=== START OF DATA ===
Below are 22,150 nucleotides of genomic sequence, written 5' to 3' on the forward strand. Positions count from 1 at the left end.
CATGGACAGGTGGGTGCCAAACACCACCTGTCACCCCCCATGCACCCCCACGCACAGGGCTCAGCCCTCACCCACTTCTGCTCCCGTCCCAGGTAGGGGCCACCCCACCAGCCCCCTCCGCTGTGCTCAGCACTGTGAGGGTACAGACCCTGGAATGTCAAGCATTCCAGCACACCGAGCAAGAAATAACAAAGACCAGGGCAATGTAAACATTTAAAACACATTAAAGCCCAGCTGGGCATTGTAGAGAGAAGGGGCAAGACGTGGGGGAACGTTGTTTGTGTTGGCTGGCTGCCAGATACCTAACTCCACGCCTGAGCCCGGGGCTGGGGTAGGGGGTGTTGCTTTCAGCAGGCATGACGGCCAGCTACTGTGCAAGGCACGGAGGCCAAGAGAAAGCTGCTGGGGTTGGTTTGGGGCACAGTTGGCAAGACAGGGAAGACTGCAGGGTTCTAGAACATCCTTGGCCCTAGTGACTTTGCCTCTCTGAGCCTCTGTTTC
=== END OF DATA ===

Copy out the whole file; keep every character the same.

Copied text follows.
Below are 22,150 nucleotides of genomic sequence, written 5' to 3' on the forward strand. Positions count from 1 at the left end.
CATGGACAGGTGGGTGCCAAACACCACCTGTCACCCCCCATGCACCCCCACGCACAGGGCTCAGCCCTCACCCACTTCTGCTCCCGTCCCAGGTAGGGGCCACCCCACCAGCCCCCTCCGCTGTGCTCAGCACTGTGAGGGTACAGACCCTGGAATGTCAAGCATTCCAGCACACCGAGCAAGAAATAACAAAGACCAGGGCAATGTAAACATTTAAAACACATTAAAGCCCAGCTGGGCATTGTAGAGAGAAGGGGCAAGACGTGGGGGAACGTTGTTTGTGTTGGCTGGCTGCCAGATACCTAACTCCACGCCTGAGCCCGGGGCTGGGGTAGGGGGTGTTGCTTTCAGCAGGCATGACGGCCAGCTACTGTGCAAGGCACGGAGGCCAAGAGAAAGCTGCTGGGGTTGGTTTGGGGCACAGTTGGCAAGACAGGGAAGACTGCAGGGTTCTAGAACATCCTTGGCCCTAGTGACTTTGCCTCTCTGAGCCTCTGTTTC